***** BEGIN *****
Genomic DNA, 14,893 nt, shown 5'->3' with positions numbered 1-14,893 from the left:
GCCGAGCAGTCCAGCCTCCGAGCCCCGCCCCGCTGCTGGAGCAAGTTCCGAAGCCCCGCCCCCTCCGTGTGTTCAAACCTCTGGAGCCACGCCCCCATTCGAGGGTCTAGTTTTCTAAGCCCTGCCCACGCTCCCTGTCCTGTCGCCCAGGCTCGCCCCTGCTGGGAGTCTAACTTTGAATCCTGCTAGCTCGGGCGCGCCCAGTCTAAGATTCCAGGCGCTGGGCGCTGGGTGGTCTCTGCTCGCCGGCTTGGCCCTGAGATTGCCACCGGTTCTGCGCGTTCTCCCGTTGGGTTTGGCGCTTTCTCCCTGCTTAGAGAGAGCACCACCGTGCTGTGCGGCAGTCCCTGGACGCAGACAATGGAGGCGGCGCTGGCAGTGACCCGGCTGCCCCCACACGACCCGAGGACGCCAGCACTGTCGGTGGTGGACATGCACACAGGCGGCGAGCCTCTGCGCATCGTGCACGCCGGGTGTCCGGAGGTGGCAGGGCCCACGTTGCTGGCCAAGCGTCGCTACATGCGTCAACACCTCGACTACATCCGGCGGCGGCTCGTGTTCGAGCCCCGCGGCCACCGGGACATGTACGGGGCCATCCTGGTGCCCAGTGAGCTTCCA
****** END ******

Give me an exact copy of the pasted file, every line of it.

Genomic DNA, 14,893 nt, shown 5'->3' with positions numbered 1-14,893 from the left:
GCCGAGCAGTCCAGCCTCCGAGCCCCGCCCCGCTGCTGGAGCAAGTTCCGAAGCCCCGCCCCCTCCGTGTGTTCAAACCTCTGGAGCCACGCCCCCATTCGAGGGTCTAGTTTTCTAAGCCCTGCCCACGCTCCCTGTCCTGTCGCCCAGGCTCGCCCCTGCTGGGAGTCTAACTTTGAATCCTGCTAGCTCGGGCGCGCCCAGTCTAAGATTCCAGGCGCTGGGCGCTGGGTGGTCTCTGCTCGCCGGCTTGGCCCTGAGATTGCCACCGGTTCTGCGCGTTCTCCCGTTGGGTTTGGCGCTTTCTCCCTGCTTAGAGAGAGCACCACCGTGCTGTGCGGCAGTCCCTGGACGCAGACAATGGAGGCGGCGCTGGCAGTGACCCGGCTGCCCCCACACGACCCGAGGACGCCAGCACTGTCGGTGGTGGACATGCACACAGGCGGCGAGCCTCTGCGCATCGTGCACGCCGGGTGTCCGGAGGTGGCAGGGCCCACGTTGCTGGCCAAGCGTCGCTACATGCGTCAACACCTCGACTACATCCGGCGGCGGCTCGTGTTCGAGCCCCGCGGCCACCGGGACATGTACGGGGCCATCCTGGTGCCCAGTGAGCTTCCA